Playing with Kids

When I had my first kid in 1998 it was tough. I was very comfortable having life be all about me and my fun times. At the time I was going to photography school in Santa Barbara, CA. I spent my days attending photo classes and making photographs in my darkroom. I had really nice stereo headphones and I’d dance around in the darkroom doing what I love to do. It was heaven. Sam and I spent our Saturdays at the farmers market browsing the exotic lettuces and shopping on State Street in Santa Barbara (she’d shop, I’d photograph). We had it good, we knew it, and we loved every day. After we’d been married for three years we decided it was a good time to start having kids. So in September1998 Bailey was born one month later in October 1998 I graduated from Brooks Institute of Photography and moved back to my hometown of Boise, Idaho.

It was the perfect storm for a self-centered artist-wanna-be like me. That winter was one of the coldest that I can remember. Whether it was cold or not is not important because it was the coldest winter I can remember. We lived in a tiny 2 bedroom house oozing with charm. It had big time charm and small time insulation. We didn’t have anything on the windows and the cold air passed through the wavy-glass windows like they were open. Our bed was right next to the exterior wall and I could put my hand on the wall to see how cold it was outside. Lucky for us I had purchased an expensive down comforter for a class assignment to photograph of a bed with the intention to return it right after the shoot. I never got around to returning it (probably by the grace of God) and we were so glad.  Sam and I were like two ferrets curled up close every night. We put Bailey in two pairs of pajamas each night.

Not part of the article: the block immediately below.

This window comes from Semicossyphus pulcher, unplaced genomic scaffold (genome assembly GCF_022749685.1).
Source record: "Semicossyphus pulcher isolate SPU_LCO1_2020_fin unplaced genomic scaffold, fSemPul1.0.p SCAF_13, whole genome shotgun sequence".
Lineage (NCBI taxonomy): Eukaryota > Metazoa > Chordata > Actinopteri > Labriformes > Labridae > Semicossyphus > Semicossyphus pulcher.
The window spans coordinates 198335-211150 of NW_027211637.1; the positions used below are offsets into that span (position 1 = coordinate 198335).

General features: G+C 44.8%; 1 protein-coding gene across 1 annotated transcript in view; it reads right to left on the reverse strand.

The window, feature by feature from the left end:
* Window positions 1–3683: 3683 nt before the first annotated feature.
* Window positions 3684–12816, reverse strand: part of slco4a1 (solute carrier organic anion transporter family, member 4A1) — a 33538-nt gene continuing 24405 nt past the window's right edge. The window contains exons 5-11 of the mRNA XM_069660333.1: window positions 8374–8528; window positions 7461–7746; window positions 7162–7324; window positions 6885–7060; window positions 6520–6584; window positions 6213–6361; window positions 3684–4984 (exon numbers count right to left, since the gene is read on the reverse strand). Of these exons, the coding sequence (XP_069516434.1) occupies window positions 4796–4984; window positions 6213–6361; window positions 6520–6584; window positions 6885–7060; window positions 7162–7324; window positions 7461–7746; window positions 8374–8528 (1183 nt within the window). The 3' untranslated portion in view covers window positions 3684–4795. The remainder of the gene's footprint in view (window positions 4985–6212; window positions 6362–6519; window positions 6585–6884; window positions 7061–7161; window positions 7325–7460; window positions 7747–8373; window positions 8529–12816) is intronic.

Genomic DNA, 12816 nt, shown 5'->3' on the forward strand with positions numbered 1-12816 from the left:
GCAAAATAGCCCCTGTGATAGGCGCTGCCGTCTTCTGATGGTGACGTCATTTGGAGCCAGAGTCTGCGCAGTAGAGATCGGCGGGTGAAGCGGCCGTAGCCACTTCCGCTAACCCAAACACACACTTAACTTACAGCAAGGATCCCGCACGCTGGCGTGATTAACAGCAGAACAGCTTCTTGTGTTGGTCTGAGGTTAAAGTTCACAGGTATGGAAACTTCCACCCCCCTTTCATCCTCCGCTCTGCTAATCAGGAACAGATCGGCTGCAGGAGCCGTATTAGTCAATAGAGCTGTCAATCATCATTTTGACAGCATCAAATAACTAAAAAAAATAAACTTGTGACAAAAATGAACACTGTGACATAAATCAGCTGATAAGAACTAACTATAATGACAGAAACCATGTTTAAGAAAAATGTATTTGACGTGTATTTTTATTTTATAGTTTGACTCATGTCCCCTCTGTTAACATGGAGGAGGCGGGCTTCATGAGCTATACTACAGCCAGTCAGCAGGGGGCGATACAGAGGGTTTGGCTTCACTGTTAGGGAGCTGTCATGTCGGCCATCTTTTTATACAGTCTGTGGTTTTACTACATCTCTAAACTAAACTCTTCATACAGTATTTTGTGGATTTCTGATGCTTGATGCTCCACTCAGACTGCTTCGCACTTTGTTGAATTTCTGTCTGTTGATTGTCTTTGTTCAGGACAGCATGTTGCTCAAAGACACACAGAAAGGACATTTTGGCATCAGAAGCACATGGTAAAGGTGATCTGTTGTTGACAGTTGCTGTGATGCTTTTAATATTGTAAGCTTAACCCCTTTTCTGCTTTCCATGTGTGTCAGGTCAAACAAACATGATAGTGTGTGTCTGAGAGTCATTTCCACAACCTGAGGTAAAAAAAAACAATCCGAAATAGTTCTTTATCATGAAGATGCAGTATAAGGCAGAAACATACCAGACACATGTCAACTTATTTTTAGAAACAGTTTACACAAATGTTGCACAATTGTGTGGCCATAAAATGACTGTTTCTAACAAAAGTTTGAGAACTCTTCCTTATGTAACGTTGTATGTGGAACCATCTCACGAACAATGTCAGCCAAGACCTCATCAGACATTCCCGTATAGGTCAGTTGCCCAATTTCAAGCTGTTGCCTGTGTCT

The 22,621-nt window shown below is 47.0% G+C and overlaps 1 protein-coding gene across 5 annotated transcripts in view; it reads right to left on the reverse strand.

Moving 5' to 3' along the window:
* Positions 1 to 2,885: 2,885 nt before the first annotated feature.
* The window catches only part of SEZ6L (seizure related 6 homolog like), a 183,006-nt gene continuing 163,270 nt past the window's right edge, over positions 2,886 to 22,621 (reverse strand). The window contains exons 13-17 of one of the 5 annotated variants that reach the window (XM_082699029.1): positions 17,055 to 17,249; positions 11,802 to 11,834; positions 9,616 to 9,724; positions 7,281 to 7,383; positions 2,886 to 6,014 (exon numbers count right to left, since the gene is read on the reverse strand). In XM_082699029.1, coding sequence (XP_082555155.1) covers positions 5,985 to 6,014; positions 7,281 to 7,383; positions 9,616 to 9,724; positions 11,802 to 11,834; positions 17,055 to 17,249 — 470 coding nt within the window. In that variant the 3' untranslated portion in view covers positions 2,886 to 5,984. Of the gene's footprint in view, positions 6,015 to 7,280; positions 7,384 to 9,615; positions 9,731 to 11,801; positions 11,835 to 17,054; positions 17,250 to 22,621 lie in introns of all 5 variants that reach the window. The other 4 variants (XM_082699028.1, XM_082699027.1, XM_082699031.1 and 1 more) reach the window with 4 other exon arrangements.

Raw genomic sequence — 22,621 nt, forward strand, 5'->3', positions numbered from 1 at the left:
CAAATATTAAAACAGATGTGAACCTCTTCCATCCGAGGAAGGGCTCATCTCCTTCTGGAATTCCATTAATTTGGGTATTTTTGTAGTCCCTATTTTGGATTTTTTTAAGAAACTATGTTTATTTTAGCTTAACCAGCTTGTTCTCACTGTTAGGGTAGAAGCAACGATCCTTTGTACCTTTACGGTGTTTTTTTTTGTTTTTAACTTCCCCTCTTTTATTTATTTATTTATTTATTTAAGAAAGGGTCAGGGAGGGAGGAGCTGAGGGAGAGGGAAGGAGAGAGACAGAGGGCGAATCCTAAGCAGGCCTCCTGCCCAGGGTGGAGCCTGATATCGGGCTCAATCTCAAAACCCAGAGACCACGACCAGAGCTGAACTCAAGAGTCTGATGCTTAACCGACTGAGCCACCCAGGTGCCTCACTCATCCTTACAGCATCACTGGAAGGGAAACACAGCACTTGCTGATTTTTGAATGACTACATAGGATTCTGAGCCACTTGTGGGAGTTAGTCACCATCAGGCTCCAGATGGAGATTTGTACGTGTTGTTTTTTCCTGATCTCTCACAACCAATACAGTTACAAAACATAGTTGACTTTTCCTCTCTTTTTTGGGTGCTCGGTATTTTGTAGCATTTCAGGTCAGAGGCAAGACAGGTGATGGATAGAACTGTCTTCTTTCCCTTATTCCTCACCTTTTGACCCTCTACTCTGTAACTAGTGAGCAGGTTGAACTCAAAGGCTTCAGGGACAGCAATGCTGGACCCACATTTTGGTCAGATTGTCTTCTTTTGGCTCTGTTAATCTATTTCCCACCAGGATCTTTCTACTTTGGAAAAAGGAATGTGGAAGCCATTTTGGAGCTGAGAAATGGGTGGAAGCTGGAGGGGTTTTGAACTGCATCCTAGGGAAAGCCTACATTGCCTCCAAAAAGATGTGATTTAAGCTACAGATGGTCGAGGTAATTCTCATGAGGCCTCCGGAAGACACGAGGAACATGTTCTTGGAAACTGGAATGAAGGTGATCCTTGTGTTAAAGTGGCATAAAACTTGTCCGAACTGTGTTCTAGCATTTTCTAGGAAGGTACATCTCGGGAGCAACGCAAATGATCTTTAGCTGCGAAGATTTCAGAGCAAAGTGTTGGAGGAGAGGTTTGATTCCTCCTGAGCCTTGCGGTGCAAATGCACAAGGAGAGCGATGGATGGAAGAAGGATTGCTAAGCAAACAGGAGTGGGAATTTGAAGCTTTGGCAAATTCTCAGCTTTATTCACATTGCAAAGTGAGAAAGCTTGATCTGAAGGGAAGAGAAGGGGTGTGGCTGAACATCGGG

I was depressed. I was broke because I had no idea how to get people to use my freshly acquired photographic skills. I had my first baby and a new baby’s demands were upon me. It was cold. I was cold the entire winter. One Sunday that winter I was asked to speak in church. I told everyone in the congregation my story and that I felt like I had been thrust out of the garden of Eden to the lone and dreary wilderness. No one felt sorry for me. It was hard to make friends after that.

At Thanksgiving that year I have a distinct memory of my sorrowful self holding Bailey on my lap while I was watching a football game on TV. It was torture to sit there with a baby and bounce her and change her diapers and try to determine if she was hungry. I remember looking enviously at my brothers and brothers in law while they lounged on the sofas sipping soda and laughing. I was in nearly in tears feeling sorry for myself.

To make things even worse, my large nose was cold the entire winter.

That winter passed and Bailey grew. We had a bunch more kids. My business became successful and we were happy but it took years for me to break the habit of self-centeredness with my kids. I assumed that every parent loved to play with their kids. Maybe other parents love it, but I didn’t. I didn’t mind bursts of tickles and reading a book here and there. But playing on the floor with their toys and taking them to the playground was painfully boring to me. It was sad. It took a long time for me to become a family man and learn how to enjoy my family. I had to learn how to do it.